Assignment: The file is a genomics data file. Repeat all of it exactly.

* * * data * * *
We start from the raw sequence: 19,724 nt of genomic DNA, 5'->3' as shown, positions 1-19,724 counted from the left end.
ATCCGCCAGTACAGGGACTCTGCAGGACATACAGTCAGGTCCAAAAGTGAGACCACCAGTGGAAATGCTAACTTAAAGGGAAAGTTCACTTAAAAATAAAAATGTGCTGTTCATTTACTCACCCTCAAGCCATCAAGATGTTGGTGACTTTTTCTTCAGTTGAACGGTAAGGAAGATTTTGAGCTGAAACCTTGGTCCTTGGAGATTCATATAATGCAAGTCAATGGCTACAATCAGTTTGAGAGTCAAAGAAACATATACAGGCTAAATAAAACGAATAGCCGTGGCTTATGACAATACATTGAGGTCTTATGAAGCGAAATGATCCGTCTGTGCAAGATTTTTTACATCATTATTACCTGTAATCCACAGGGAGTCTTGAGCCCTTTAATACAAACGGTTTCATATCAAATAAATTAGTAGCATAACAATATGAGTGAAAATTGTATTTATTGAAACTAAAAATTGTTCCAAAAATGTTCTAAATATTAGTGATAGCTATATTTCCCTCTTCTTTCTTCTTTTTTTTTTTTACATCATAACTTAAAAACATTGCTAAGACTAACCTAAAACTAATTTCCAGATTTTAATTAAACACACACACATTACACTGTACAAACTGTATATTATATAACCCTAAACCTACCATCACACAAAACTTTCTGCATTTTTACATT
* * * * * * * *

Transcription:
We start from the raw sequence: 19,724 nt of genomic DNA, 5'->3' as shown, positions 1-19,724 counted from the left end.
ATCCGCCAGTACAGGGACTCTGCAGGACATACAGTCAGGTCCAAAAGTGAGACCACCAGTGGAAATGCTAACTTAAAGGGAAAGTTCACTTAAAAATAAAAATGTGCTGTTCATTTACTCACCCTCAAGCCATCAAGATGTTGGTGACTTTTTCTTCAGTTGAACGGTAAGGAAGATTTTGAGCTGAAACCTTGGTCCTTGGAGATTCATATAATGCAAGTCAATGGCTACAATCAGTTTGAGAGTCAAAGAAACATATACAGGCTAAATAAAACGAATAGCCGTGGCTTATGACAATACATTGAGGTCTTATGAAGCGAAATGATCCGTCTGTGCAAGATTTTTTACATCATTATTACCTGTAATCCACAGGGAGTCTTGAGCCCTTTAATACAAACGGTTTCATATCAAATAAATTAGTAGCATAACAATATGAGTGAAAATTGTATTTATTGAAACTAAAAATTGTTCCAAAAATGTTCTAAATATTAGTGATAGCTATATTTCCCTCTTCTTTCTTCTTTTTTTTTTTTACATCATAACTTAAAAACATTGCTAAGACTAACCTAAAACTAATTTCCAGATTTTAATTAAACACACACACATTACACTGTACAAACTGTATATTATATAACCCTAAACCTACCATCACACAAAACTTTCTGCATTTTTACATT